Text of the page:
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    Thanks for the answer. The scope does need to be narrowed. I am looking more for the attacking side admitting they misunderstood an event and were in the wrong of their own accord rather than because of losing a war.
    – user_42
    Apr 20, 2018 at 14:57
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    @user_42, are you suggesting that Germany only feels guilty for instigating WWII because Germany lost? That would indicate regret rather than guilt. I think majority of the Germans genuinely feel guilty about the fact that their country did what it did because of the fact that Germany did it -- not because it worked out badly for Germany.
    – grovkin
    Apr 20, 2018 at 21:57

The UK invaded Iraq along side the US, but later investigations (by Sir John Chilcot) found that the evidence used was either bogus or vastly over-stated. In particular, evidence given to the UN about weapons of mass destruction and to the British Parliament (the so-called "dodgy dossier") are now widely accepted to have been a false pretence.

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    The question here is whether the government admitted the mistake, which they didn't.
    – ugoren
    May 2, 2018 at 18:31
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    The government set up the enquiry and accepted its findings.
    – user
    May 2, 2018 at 22:26
  • @ugiren: governments don't tend to trumpet their mistakes loudly; an unofficial admission and acceptance through the process of an official inquiry seems valid enough to me. May 2, 2018 at 23:27

The Gulf of Tonkin incident, if you consider the US statements official enough to count as an admission/apology, and if you count the intensification of the war as a "new" attack.

It is not a completely clear-cut example because parts of the US government might have been aware that there was no attack by North Vietnamese torpedo boats.

  • This is a good answer, albeit unfortunate that realizing it was a mistake did not stop further attacks and that it wasn't officially admitted until much later. It is not a good precedent, but it is what I asked for. I will wait a while and see if any others are found before I accept.
    – user_42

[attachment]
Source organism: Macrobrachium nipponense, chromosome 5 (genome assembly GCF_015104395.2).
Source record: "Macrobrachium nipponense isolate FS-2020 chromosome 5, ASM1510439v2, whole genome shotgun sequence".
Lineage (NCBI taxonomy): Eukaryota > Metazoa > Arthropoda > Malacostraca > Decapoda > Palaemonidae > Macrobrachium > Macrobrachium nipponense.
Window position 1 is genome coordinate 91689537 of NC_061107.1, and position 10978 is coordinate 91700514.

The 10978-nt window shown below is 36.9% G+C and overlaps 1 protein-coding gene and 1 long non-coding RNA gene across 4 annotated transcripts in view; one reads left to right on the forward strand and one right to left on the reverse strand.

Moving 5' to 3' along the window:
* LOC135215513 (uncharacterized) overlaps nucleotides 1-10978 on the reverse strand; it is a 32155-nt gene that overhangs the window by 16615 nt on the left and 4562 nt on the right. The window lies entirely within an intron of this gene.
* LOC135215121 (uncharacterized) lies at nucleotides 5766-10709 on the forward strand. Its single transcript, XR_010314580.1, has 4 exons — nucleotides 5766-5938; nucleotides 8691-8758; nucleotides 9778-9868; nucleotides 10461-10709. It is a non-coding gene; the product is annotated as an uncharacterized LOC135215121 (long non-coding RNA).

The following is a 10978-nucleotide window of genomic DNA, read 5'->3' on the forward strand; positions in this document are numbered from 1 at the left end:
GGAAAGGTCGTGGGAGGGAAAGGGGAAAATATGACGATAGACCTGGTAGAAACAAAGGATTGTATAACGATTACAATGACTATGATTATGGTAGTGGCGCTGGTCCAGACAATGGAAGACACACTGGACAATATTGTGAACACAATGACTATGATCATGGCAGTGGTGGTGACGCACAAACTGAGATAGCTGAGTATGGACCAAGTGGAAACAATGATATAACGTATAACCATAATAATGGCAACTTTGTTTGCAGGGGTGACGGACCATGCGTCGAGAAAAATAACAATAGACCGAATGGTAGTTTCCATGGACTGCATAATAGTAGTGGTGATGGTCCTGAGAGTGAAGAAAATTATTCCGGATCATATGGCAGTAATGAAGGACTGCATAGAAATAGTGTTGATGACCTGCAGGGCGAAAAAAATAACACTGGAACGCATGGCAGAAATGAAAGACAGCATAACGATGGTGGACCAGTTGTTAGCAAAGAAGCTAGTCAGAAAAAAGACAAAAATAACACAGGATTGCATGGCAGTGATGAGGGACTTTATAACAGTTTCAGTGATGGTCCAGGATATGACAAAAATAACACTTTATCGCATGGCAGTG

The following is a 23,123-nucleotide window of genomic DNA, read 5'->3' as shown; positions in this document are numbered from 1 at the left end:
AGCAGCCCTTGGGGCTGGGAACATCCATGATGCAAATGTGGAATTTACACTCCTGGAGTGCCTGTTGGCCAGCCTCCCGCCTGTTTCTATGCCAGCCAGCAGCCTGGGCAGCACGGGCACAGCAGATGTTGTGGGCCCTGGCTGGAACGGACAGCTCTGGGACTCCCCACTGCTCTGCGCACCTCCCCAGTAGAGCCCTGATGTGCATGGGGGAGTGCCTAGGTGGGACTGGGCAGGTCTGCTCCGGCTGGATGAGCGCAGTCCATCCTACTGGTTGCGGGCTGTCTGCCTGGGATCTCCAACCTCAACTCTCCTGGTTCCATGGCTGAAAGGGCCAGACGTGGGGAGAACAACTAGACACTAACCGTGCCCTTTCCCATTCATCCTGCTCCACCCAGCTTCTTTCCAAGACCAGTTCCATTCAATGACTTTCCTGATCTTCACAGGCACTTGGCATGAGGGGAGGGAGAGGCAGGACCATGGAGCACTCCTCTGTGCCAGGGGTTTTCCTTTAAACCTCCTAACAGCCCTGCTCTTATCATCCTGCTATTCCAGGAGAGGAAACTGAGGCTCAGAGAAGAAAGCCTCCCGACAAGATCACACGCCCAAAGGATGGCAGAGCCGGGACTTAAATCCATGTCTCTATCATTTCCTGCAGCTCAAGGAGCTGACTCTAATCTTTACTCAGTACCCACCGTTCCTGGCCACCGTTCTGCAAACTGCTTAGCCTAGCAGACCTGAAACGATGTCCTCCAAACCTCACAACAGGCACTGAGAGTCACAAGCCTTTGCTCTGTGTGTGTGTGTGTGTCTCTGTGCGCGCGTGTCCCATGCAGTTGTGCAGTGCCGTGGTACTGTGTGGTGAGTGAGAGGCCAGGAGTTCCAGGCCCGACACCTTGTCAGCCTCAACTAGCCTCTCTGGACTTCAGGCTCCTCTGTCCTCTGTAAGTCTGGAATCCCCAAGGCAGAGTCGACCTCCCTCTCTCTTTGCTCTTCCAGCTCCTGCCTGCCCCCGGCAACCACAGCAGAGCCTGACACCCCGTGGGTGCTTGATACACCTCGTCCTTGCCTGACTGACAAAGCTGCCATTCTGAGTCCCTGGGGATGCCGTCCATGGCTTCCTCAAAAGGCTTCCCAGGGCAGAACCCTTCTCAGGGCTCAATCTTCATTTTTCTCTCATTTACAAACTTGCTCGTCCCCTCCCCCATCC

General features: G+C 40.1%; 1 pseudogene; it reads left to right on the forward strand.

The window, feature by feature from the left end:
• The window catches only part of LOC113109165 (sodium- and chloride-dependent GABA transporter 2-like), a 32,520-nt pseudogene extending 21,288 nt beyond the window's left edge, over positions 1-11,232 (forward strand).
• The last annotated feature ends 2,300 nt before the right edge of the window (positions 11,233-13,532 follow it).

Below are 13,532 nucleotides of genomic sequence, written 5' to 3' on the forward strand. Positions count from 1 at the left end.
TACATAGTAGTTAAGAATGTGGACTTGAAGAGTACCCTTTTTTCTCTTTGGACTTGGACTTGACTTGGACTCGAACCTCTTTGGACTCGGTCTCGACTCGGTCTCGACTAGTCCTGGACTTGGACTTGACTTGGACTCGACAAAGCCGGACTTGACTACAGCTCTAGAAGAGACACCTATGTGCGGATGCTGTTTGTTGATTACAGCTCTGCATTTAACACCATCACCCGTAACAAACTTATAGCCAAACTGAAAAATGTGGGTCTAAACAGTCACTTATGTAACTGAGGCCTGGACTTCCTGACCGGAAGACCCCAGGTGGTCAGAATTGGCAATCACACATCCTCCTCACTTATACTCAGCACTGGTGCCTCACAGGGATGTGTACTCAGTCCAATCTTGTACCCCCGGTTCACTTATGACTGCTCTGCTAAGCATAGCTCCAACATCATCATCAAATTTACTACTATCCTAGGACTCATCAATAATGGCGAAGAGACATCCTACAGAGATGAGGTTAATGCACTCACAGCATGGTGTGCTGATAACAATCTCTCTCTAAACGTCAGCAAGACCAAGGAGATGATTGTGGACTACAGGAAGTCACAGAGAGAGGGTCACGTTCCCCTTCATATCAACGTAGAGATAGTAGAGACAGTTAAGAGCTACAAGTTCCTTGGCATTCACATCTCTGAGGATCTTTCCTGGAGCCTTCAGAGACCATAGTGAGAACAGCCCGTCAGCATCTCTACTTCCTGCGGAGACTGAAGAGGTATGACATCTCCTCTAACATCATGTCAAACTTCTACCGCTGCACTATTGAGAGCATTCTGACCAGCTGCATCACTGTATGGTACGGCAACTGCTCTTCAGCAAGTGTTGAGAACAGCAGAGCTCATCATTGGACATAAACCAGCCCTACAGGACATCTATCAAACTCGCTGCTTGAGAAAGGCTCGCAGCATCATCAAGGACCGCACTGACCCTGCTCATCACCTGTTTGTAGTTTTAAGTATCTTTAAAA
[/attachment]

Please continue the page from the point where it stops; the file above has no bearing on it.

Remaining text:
Apr 21, 2018 at 14:02
  • I chose this answer over the more highly voted question as I believe it better answered the question I was trying to ask.
    – user_42
    Apr 24, 2018 at 21:13

In reaction after 1998, August 7 bombings of American embassies in Kenya and Tanzania, the USA under Bill Clinton launched Operation Infinite Reach against Al-Qaeda sites in Afghanistan and Sudan.

One of the targets, Al-Shifa pharmaceutical factory near Khartoum, Sudan, was thought to produce chemical weapons and to have links with Al-Qaeda and Usama Bin Laden. However,

American officials have acknowledged over the years that the evidence that prompted President Clinton to order the missile strike on the Shifa plant was not as solid as first portrayed. Indeed, officials later said that there was no proof that the plant had been manufacturing or storing nerve gas, as initially suspected by the Americans, or had been linked to Osama bin Laden, who was a resident of Khartoum in the 1980s."

(The New York Times, 2005)

While US officials admit a misjudgement, "Washington still has not ruled out the possibility that El Shifa did, in fact, have some link to chemical weapons production." (same source), which explains they refuse to apologize to Sudan.

Note that this military strike was not accompanied by a war declaration on Sudan, but it was clearly an attack.

  • The Casus Beli here is the embassy bombings, which were real.
    – ugoren
    May 2, 2018 at 18:30
  • That's a question of definition. The bombings were the (very real) casus belli for USA's war with Al-Qaeda. The supposed links with Al-Qaeda were the (dubious) casus belli for US strikes against Sudan.
    – Evargalo
    May 2, 2018 at 18:54